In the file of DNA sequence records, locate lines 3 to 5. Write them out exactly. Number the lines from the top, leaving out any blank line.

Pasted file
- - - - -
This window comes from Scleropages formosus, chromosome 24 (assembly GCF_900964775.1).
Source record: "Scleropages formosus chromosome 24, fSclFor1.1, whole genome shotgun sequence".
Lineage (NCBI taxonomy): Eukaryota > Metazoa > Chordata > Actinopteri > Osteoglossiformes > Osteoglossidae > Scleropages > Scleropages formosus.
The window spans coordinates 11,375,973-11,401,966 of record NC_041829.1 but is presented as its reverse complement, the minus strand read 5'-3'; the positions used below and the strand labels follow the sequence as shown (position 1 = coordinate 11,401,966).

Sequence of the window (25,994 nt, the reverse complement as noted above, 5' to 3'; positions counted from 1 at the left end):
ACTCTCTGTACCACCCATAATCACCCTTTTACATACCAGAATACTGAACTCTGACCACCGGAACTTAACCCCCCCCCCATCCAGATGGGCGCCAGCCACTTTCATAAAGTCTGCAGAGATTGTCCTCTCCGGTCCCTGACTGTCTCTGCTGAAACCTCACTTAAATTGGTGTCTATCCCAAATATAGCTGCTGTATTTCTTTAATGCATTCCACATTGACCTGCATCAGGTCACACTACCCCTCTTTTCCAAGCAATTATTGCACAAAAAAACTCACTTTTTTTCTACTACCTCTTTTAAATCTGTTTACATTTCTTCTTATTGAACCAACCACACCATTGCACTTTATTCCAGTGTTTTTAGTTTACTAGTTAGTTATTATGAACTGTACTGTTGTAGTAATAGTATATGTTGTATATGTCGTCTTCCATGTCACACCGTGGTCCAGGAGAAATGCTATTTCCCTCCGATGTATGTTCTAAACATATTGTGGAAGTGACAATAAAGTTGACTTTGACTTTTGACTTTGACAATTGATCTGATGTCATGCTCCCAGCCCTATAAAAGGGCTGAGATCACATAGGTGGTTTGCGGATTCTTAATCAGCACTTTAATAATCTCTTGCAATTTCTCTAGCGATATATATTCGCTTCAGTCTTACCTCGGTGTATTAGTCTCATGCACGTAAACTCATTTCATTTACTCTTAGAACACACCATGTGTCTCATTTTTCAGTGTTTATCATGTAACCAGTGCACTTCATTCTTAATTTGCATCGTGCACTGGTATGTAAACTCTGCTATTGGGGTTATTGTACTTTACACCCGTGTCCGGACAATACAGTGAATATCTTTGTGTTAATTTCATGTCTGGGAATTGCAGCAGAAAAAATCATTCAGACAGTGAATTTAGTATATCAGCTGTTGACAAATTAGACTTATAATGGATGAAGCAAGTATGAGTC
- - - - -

Lineage (NCBI taxonomy): Eukaryota > Metazoa > Chordata > Actinopteri > Osteoglossiformes > Osteoglossidae > Scleropages > Scleropages formosus.
The window spans coordinates 11,375,973-11,401,966 of record NC_041829.1 but is presented as its reverse complement, the minus strand read 5'-3'; the positions used below and the strand labels follow the sequence as shown (position 1 = coordinate 11,401,966).

Sequence of the window (25,994 nt, the reverse complement as noted above, 5' to 3'; positions counted from 1 at the left end):